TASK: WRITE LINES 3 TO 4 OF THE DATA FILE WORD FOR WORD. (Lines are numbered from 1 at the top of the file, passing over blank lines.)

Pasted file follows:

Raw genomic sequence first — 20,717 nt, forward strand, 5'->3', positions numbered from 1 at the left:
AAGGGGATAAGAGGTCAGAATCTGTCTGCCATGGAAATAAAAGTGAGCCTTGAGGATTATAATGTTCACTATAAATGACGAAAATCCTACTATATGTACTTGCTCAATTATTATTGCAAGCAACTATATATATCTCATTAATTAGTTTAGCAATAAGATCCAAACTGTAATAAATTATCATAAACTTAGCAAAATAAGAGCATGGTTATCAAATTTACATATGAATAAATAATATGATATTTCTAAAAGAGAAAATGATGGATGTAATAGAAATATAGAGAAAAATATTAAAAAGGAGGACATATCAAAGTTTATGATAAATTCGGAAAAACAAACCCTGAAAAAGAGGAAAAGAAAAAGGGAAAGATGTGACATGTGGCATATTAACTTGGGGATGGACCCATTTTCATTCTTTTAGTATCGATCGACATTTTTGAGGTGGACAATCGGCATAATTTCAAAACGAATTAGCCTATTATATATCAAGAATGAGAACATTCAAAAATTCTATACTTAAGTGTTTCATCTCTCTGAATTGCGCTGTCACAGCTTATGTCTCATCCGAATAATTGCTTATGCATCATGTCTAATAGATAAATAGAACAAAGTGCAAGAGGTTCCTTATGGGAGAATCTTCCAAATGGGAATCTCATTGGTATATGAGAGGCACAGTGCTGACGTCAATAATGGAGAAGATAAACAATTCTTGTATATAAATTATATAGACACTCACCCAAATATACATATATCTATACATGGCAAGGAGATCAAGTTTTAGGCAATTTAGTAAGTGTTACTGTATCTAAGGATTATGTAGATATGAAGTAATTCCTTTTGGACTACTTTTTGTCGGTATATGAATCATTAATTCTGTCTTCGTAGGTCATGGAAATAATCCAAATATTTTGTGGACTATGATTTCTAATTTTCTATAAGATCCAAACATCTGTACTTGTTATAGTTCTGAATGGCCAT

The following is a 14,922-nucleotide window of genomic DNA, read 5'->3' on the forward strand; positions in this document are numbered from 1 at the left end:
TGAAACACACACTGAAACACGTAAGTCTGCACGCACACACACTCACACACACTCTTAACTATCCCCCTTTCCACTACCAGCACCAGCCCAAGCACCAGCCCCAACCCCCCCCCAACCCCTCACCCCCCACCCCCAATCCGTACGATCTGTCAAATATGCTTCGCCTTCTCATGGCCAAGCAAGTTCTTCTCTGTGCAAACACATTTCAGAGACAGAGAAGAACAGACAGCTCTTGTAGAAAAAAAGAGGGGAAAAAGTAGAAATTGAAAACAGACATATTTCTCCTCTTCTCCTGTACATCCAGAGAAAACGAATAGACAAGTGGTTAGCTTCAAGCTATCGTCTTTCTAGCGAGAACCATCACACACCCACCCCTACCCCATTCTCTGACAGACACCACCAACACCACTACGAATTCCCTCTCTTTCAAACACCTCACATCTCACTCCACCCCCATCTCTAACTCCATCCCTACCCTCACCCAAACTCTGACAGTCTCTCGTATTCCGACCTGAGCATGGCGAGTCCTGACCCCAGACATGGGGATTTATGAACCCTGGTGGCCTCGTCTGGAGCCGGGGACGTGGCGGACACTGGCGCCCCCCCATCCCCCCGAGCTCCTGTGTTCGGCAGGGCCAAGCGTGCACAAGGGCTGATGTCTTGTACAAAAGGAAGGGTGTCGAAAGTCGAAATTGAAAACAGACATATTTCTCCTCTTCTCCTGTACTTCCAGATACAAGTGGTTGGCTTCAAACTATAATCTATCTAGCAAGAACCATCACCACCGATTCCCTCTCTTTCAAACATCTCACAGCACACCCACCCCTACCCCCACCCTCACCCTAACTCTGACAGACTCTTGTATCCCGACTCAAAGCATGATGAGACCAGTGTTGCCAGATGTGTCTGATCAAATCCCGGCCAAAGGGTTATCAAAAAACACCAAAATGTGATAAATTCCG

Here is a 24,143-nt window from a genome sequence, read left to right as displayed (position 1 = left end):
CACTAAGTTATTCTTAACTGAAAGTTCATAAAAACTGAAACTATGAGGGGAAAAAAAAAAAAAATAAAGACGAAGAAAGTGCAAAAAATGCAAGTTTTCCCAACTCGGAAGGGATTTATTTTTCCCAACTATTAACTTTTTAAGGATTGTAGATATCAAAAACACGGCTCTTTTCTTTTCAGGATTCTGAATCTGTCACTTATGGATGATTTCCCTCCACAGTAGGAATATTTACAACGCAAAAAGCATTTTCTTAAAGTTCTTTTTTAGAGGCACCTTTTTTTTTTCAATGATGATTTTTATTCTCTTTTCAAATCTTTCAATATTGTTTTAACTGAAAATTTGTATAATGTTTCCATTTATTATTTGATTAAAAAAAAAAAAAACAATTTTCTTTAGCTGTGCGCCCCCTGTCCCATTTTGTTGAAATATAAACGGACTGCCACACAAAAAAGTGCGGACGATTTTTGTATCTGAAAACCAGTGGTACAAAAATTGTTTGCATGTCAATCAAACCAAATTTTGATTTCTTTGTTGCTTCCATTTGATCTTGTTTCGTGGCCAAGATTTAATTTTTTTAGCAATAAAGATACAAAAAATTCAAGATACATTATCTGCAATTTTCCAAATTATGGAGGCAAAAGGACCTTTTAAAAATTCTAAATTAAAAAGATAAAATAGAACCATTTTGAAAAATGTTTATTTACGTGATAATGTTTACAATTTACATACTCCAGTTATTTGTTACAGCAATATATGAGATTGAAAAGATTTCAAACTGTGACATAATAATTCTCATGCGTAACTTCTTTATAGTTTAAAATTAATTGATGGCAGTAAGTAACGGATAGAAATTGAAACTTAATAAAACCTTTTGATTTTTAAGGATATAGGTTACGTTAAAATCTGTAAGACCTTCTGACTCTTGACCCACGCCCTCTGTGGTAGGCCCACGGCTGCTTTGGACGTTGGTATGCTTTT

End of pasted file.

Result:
The following is a 14,922-nucleotide window of genomic DNA, read 5'->3' on the forward strand; positions in this document are numbered from 1 at the left end:
TGAAACACACACTGAAACACGTAAGTCTGCACGCACACACACTCACACACACTCTTAACTATCCCCCTTTCCACTACCAGCACCAGCCCAAGCACCAGCCCCAACCCCCCCCCAACCCCTCACCCCCCACCCCCAATCCGTACGATCTGTCAAATATGCTTCGCCTTCTCATGGCCAAGCAAGTTCTTCTCTGTGCAAACACATTTCAGAGACAGAGAAGAACAGACAGCTCTTGTAGAAAAAAAGAGGGGAAAAAGTAGAAATTGAAAACAGACATATTTCTCCTCTTCTCCTGTACATCCAGAGAAAACGAATAGACAAGTGGTTAGCTTCAAGCTATCGTCTTTCTAGCGAGAACCATCACACACCCACCCCTACCCCATTCTCTGACAGACACCACCAACACCACTACGAATTCCCTCTCTTTCAAACACCTCACATCTCACTCCACCCCCATCTCTAACTCCATCCCTACCCTCACCCAAACTCTGACAGTCTCTCGTATTCCGACCTGAGCATGGCGAGTCCTGACCCCAGACATGGGGATTTATGAACCCTGGTGGCCTCGTCTGGAGCCGGGGACGTGGCGGACACTGGCGCCCCCCCATCCCCCCGAGCTCCTGTGTTCGGCAGGGCCAAGCGTGCACAAGGGCTGATGTCTTGTACAAAAGGAAGGGTGTCGAAAGTCGAAATTGAAAACAGACATATTTCTCCTCTTCTCCTGTACTTCCAGATACAAGTGGTTGGCTTCAAACTATAATCTATCTAGCAAGAACCATCACCACCGATTCCCTCTCTTTCAAACATCTCACAGCACACCCACCCCTACCCCCACCCTCACCCTAACTCTGACAGACTCTTGTATCCCGACTCAAAGCATGATGAGACCAGTGTTGCCAGATGTGTCTGATCAAATCCCGGCCAAAGGGTTATCAAAAAACACCAAAATGTGATAAATTCCG